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Kilroy Was Here, Then There. Where Next?
ROBERT KILROY Silk, former tribune of the Kirkby working class, and the octogenarian soap star Joan Collins, now threaten to deliver a hammer blow to Britain's membership of the European Union.
Tony Mulhearn, former Liverpool councillor 1983-1987
Their rise to prominence on the political stage in the recent Euro-elections was apparently made possible only because Bob Monkhouse had died and was thus unavailable, and Barbara Windsor was too heavily committed to Eastenders.
The fact that such a motley crew of fading celebrities and failed politicians in UKIP received 18% of the vote was due to many factors: huge dollops of money for publicity, a media desperate to include 'personalities' in news broadcasts and to fuel the anti-immigrant and nationalist moods they so assiduously cultivate, combined with a complete absence of mainstream politicians who can offer a radical socialist alternative to the rich man's club which is Europe.
I was on the short list for Ormskirk constituency (after re-organisation becoming Knowsley North) in 1972 when the then right-wing constituency Labour Party adopted Kilroy as the candidate.
Totally besotted with his own sense of worth, he declared, within a fortnight of being elected, that he aspired to be prime minister within 15 years. This ambition sank without trace.
However, whilst his political achievements didn't match his aspirations, he made up for that by moving into an expensive pile in one of the southern counties whilst many of his constituents continued to suffer in some of Britain's worst housing estates.
His response to the growing hostility to his politics in his constituency was to purchase a 500-acre estate in Southern Spain. From there he launched attack after attack on the lefts who, he claimed, had 'infiltrated' his constituency.
By 1986 when it became obvious that he no longer enjoyed the support of a majority, he became alarmed at his possible de-selection and replacement by a left candidate.
I was the front-runner, having secured a majority of nominations from organisations affiliated to the constituency.
Silk displayed a complete lack of confidence in the membership. Instead of campaigning amongst the rank and file and the Kirkby working class, he appealed to Kinnock and the NEC for support. Kinnock duly obliged by expelling me from the party.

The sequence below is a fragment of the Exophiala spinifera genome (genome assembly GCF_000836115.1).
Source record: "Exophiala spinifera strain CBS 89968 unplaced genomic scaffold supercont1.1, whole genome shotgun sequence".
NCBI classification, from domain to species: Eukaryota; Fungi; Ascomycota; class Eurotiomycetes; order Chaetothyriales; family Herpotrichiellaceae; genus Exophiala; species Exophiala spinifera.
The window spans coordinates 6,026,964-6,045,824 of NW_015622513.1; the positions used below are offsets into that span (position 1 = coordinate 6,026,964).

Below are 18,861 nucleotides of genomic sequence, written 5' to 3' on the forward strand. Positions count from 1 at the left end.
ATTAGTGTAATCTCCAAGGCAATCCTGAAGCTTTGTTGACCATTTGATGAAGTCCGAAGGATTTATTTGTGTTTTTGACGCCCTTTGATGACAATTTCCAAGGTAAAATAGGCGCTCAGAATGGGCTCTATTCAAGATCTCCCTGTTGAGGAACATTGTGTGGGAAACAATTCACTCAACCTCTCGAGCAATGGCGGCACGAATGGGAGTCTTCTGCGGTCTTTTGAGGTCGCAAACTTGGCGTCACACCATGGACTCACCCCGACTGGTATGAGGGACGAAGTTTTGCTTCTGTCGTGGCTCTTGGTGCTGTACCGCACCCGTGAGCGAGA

Silk heaved a sigh of relief, now he could continue to represent the Kirkby working class as he'd always done, from his retreat in Spain. But his personal ambition soon reasserted itself.
On being offered a job as a television presenter he abandoned Knowsley North and joined the TV gravy train; remaining there until he was dumped after making racist remarks about the Arab community.
It wasn't the money of course. Silk claimed "Militant made me quit". As a 'man of principle' he could take no more opposition. He whinged the usual claptrap about 'Militant violence,' whithout a shred of evidence.
He then later bragged about the violence he inflicted upon a left-winger in his biography.
Even Kinnock commented that his reason for quitting was 'rubbish'. Just to make sure that a left candidate wouldn't replace Silk, Kinnock closed down the party and imposed right-winger George Howarth.
The question for Silk is "where next?" He claims he is out to wreck the European Union and expose its corruption and waste.
How is he going to do it? Perhaps live on a worker's wage and donate the £1 million a year surplus to the anti-Europe cause. Britain watches with bated breath.
MEP Silk's past record gives us a clue. Since 1972 he has moved to the right. What lies to the right of UKIP, ground currently occupied by the BNP?
Robert, I believe, would regard the BNP as being too obviously vulgar and racist.
But, under his and Joan Collins's leadership, it can't be ruled out that UKIP could develop into a 'respectable' extreme right-wing organisation, pandering to the forces of nationalism and racism.
In The Socialist 26 June 2004:
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